Things to do in Greenwich, a short walk from Deptford Landings
Did you know that the first recorded mention of Deptford was in 1293, as Depeford? That name means ‘deep ford’, referring to the mouth of River Ravensbourne, now known as Deptford Creek. Deptford was officially established as one of the principal naval yards by Henry VIII in 1513, and along with Greenwich, became one of the major centres for shipbuilding in Britain.
As two major areas of the London Docklands, Deptford and Greenwich share a rich and fascinating maritime history, with neighbouring populations shaped and grown around these hubs of trade, shipbuilding, and naval operations. And with Greenwich just a short walk from Deptford Landings across Deptford Creek, we’ve put together a list of the best things to do in Greenwich, including a selection of bars, restaurants, museums and attractions.
The Old Joinery
This film location studio has recently opened a bar and café, with local Brockley Brewery beer on draught, and rotating kitchen residencies featuring the very best local street food. The Old Joinery has also built the Boatyard, one of the coolest outdoor food and drink spaces in the Greenwich area. With covered seating and heaters, you can chill out to some live music or a DJ set, sipping on one of the venues in-house cocktail creations – strawberry and basil daiquiri, anyone?
Oliver’s Jazz bar
Like Deptford, Greenwich is well known for its plethora of excellent pubs. Oliver’s is no exception. The bar showcases the very best local jazz musicians each evening from 9pm, and host three weekly jam sessions for whoever wants to join in. Hidden away just off Nevada Street, its cosy and intimate atmosphere makes it feel like you’ve just been let in on some local secret.
Toca Social, at the O2
Opened in late July 2021, Toca Social is the world’s first interactive football and dining experience. Using innovative tracking and ball delivery technology and with a variety of football-based games to choose from, there are options to suit all abilities and ages, for groups of up to 12 guests. Michelin-trained chef Ross Clarke has designed a menu with creative twists on modern Americana, with burgers, double shell tacos, tempura tofu nuggets, and lots more.
Goddards at Greenwich
Goddards at Greenwich specialises in the most traditional of London meals: pie, mash and liquor. Established in 1890, Goddards says that its recipes have not changed since the day it opened. You can go down the traditional route with a handmade mince pie, or choose from a alternative selection including chicken, lamb, veggie, and vegan options. Want the truly authentic experience? Go for the pie, mash and eels.
Heap’s is a bit of a London institution. First opened in Smithfield in 1991, and famed for the Simply Sausages range of gourmet sausages, chef and butcher Martin Heap opened Heap’s café in Greenwich in 2008. Teaming up with master chef Vincenzo Carbonara, they set out to develop a simple but brilliant hot food menu featuring all the best produce from Heap’s. Their beef burger is top quality, as is the classic sausage and mash. And for the fire breathers among us, there’s the Lethal Lucifer – a spicy jumbo sausage served in a hot dog brioche bun. Why not grab a Mr Heap’s English Pork Sausage hot dog, some charcuterie and some artisanal cheeses, and take it across the road to…
… Greenwich Park, the ideal spot for a picnic near Deptford. Greenwich Park is brimming with history. It has 6th century Anglo-Saxon burial grounds, a Roman Temple, underground tunnels, ancient graffiti, and a WW2 bomb shelter – and that;s just scraping the surface. The park is home to some of London’s most beautiful views, with the iconic City of London skyline visible over the Thames.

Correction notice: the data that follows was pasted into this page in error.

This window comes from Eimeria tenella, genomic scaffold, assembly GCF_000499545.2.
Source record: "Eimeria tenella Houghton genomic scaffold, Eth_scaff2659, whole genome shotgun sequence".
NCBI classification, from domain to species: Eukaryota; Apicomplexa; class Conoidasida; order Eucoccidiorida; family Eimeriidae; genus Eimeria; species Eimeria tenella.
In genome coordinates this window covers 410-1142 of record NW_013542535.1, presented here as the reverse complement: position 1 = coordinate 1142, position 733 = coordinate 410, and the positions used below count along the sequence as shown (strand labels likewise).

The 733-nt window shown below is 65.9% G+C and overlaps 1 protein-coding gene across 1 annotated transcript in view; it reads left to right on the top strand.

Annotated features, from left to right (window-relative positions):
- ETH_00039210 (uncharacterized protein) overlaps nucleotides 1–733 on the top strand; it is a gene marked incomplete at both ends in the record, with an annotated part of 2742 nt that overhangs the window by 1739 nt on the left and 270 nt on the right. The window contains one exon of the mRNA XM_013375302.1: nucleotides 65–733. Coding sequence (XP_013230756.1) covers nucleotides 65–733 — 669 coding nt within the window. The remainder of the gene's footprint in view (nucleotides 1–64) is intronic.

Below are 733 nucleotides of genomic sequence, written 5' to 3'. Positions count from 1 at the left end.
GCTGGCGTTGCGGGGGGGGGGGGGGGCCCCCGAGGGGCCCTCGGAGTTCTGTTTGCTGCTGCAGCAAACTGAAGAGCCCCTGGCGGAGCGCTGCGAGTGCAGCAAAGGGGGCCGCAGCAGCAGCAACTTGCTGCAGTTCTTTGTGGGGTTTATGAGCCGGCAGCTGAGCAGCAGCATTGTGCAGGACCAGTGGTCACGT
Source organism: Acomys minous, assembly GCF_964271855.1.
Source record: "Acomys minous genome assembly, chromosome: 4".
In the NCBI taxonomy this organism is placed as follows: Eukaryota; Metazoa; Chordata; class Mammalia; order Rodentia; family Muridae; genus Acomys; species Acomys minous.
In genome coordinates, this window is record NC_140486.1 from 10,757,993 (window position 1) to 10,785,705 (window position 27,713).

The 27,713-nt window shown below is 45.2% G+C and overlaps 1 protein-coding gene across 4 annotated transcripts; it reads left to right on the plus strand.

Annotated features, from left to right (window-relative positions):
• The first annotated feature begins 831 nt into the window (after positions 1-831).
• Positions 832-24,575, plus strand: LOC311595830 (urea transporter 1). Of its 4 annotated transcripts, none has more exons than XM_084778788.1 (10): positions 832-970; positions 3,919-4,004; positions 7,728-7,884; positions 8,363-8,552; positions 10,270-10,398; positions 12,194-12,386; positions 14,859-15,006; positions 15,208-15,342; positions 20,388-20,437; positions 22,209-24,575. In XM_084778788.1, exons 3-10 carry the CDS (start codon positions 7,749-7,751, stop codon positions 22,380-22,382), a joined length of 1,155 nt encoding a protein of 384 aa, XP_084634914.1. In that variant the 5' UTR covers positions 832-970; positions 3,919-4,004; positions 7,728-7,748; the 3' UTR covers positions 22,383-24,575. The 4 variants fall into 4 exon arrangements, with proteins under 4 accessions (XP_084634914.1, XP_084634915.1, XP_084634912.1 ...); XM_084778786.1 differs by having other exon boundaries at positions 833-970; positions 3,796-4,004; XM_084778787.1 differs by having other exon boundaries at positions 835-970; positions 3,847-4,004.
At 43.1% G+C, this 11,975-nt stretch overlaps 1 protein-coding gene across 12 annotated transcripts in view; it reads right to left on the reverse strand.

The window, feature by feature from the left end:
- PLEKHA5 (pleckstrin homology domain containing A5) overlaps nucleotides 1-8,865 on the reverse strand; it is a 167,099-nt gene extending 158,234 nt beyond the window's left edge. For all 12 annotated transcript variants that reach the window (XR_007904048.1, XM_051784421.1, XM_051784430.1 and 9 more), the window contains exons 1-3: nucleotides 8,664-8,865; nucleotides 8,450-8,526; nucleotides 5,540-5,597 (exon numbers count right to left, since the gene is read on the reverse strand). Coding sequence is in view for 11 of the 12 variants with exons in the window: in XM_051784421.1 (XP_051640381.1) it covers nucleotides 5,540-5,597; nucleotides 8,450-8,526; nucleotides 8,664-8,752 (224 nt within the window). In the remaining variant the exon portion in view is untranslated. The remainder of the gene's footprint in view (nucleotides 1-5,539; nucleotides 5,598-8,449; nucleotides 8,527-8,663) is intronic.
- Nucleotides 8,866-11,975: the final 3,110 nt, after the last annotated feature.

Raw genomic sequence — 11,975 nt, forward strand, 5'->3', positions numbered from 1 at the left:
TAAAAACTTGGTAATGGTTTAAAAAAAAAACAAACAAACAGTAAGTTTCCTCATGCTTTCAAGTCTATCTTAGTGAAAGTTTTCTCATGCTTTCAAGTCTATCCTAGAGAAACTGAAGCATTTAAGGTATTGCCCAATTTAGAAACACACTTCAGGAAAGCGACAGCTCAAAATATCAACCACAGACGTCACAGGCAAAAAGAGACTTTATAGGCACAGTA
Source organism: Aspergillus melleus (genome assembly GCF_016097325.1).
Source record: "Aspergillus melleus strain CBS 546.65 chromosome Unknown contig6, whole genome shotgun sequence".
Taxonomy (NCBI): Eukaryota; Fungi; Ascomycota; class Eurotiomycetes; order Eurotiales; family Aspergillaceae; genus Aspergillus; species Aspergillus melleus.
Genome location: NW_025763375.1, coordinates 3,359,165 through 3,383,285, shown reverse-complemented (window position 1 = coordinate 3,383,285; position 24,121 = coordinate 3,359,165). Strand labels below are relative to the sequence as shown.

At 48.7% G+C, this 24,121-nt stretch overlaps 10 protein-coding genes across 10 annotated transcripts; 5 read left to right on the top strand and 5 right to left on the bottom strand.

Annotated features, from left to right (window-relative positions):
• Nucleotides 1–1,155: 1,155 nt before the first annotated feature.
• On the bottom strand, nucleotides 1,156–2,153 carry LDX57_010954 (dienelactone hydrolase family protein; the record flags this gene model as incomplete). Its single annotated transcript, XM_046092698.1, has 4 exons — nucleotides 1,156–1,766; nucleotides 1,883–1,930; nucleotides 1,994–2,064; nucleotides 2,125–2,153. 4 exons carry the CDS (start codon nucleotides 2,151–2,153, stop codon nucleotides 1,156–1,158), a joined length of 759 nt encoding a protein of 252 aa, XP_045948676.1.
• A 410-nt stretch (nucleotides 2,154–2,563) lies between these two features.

Royal Observatory, Greenwich
Greenwich Park is also home to the Royal Museums Greenwich. One of these is the Royal Observatory, the place where time began. Well, that’s not strictly true, but it was here that astronomers originated the Greenwich Prime Meridian: the longitudinal line which served as a reference point for the creation of Greenwich Mean Time. Indeed, most time zones around the world were based on this.
As well as being able to stand astride the Meridian Line on the eastern and western hemispheres of the world, you’ll learn about the stars in the Peter Harrison Plantetarium, with shows and science sessions for kids, or more in-depth astronomy courses and community events available too. You can learn too about John Harrison’s revolutionary clocks, which kept time at sea and, for the first time, allowed ships to accurately determine their longitude at sea. This greatly reduced the risk of ships and crews being lost at sea.
Royal Maritime Museum
Speaking of the sea, a short walk from the Royal Observatory is the Royal Maritime Museum. This fascinating museum honours Greenwich’s maritime history, with displays of navigational instruments used by the likes of Francis Drake and Chrisopher Columbus, delves into the history of pirates, the origins of global trade, and explores how our historic connection to the sea helped to shape the modern world. You can see JMW Turner’s painting, the imposing and controversial The Battle of Trafalgar, before viewing the ornate uniform Admiral Nelson was wearing when fatally wounded in that very battle – complete with bullethole.
A visit to the historic Greenwich Market is a must, as it’s one of the best things to do in Greenwich. Established in 1737, this buzzing London market is a haven for people looking to buy from talented local artists, craft makers, jewellers, potters, and many more. You’ll also find furniture and bric a brac stalls, and vinyl-lovers and antique-hunters are well covered too. There are more than 40 market food stalls, all selling tasty – and sometimes unusual – street food from all around the world: make sure you try the ramen burger!